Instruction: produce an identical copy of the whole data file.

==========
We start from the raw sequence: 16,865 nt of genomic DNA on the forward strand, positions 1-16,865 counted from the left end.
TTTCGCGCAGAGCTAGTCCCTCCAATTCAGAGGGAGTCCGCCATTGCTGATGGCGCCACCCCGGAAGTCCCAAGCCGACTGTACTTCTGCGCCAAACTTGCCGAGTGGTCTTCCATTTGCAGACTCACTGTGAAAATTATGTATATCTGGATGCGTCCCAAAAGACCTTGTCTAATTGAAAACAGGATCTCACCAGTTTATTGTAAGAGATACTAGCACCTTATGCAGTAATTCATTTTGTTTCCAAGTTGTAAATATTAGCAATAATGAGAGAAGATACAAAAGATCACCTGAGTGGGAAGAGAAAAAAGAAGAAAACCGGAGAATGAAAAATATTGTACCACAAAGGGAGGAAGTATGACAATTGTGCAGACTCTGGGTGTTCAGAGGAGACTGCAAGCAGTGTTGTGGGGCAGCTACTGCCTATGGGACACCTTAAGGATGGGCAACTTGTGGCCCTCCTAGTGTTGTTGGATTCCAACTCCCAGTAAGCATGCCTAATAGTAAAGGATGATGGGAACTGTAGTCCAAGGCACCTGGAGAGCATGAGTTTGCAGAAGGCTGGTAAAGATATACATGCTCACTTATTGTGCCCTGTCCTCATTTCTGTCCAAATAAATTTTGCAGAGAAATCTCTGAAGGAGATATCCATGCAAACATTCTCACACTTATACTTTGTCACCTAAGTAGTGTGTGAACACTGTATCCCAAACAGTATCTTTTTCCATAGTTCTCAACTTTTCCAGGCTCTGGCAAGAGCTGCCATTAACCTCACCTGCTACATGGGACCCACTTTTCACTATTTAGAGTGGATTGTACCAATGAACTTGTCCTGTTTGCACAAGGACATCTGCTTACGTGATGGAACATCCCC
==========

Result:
We start from the raw sequence: 16,865 nt of genomic DNA on the forward strand, positions 1-16,865 counted from the left end.
TTTCGCGCAGAGCTAGTCCCTCCAATTCAGAGGGAGTCCGCCATTGCTGATGGCGCCACCCCGGAAGTCCCAAGCCGACTGTACTTCTGCGCCAAACTTGCCGAGTGGTCTTCCATTTGCAGACTCACTGTGAAAATTATGTATATCTGGATGCGTCCCAAAAGACCTTGTCTAATTGAAAACAGGATCTCACCAGTTTATTGTAAGAGATACTAGCACCTTATGCAGTAATTCATTTTGTTTCCAAGTTGTAAATATTAGCAATAATGAGAGAAGATACAAAAGATCACCTGAGTGGGAAGAGAAAAAAGAAGAAAACCGGAGAATGAAAAATATTGTACCACAAAGGGAGGAAGTATGACAATTGTGCAGACTCTGGGTGTTCAGAGGAGACTGCAAGCAGTGTTGTGGGGCAGCTACTGCCTATGGGACACCTTAAGGATGGGCAACTTGTGGCCCTCCTAGTGTTGTTGGATTCCAACTCCCAGTAAGCATGCCTAATAGTAAAGGATGATGGGAACTGTAGTCCAAGGCACCTGGAGAGCATGAGTTTGCAGAAGGCTGGTAAAGATATACATGCTCACTTATTGTGCCCTGTCCTCATTTCTGTCCAAATAAATTTTGCAGAGAAATCTCTGAAGGAGATATCCATGCAAACATTCTCACACTTATACTTTGTCACCTAAGTAGTGTGTGAACACTGTATCCCAAACAGTATCTTTTTCCATAGTTCTCAACTTTTCCAGGCTCTGGCAAGAGCTGCCATTAACCTCACCTGCTACATGGGACCCACTTTTCACTATTTAGAGTGGATTGTACCAATGAACTTGTCCTGTTTGCACAAGGACATCTGCTTACGTGATGGAACATCCCC